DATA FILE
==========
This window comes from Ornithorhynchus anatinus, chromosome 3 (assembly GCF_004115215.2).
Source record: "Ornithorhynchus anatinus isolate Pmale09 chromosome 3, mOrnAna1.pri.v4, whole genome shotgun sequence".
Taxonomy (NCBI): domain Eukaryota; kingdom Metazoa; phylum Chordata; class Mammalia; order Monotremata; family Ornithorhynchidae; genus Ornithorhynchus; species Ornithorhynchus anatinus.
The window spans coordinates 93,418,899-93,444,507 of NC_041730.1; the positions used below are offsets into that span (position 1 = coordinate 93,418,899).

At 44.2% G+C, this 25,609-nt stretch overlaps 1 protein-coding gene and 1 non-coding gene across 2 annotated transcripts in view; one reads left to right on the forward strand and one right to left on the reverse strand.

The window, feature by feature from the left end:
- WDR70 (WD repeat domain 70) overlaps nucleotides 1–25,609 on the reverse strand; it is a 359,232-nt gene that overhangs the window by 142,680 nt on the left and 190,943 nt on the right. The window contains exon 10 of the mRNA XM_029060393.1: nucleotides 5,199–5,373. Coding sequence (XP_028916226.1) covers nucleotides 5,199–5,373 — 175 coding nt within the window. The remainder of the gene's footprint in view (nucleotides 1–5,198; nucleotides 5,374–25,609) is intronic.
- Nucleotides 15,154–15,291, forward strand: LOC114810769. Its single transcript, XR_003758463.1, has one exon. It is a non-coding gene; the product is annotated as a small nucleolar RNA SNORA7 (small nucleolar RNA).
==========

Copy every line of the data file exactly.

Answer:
This window comes from Ornithorhynchus anatinus, chromosome 3 (assembly GCF_004115215.2).
Source record: "Ornithorhynchus anatinus isolate Pmale09 chromosome 3, mOrnAna1.pri.v4, whole genome shotgun sequence".
Taxonomy (NCBI): domain Eukaryota; kingdom Metazoa; phylum Chordata; class Mammalia; order Monotremata; family Ornithorhynchidae; genus Ornithorhynchus; species Ornithorhynchus anatinus.
The window spans coordinates 93,418,899-93,444,507 of NC_041730.1; the positions used below are offsets into that span (position 1 = coordinate 93,418,899).

At 44.2% G+C, this 25,609-nt stretch overlaps 1 protein-coding gene and 1 non-coding gene across 2 annotated transcripts in view; one reads left to right on the forward strand and one right to left on the reverse strand.

The window, feature by feature from the left end:
- WDR70 (WD repeat domain 70) overlaps nucleotides 1–25,609 on the reverse strand; it is a 359,232-nt gene that overhangs the window by 142,680 nt on the left and 190,943 nt on the right. The window contains exon 10 of the mRNA XM_029060393.1: nucleotides 5,199–5,373. Coding sequence (XP_028916226.1) covers nucleotides 5,199–5,373 — 175 coding nt within the window. The remainder of the gene's footprint in view (nucleotides 1–5,198; nucleotides 5,374–25,609) is intronic.
- Nucleotides 15,154–15,291, forward strand: LOC114810769. Its single transcript, XR_003758463.1, has one exon. It is a non-coding gene; the product is annotated as a small nucleolar RNA SNORA7 (small nucleolar RNA).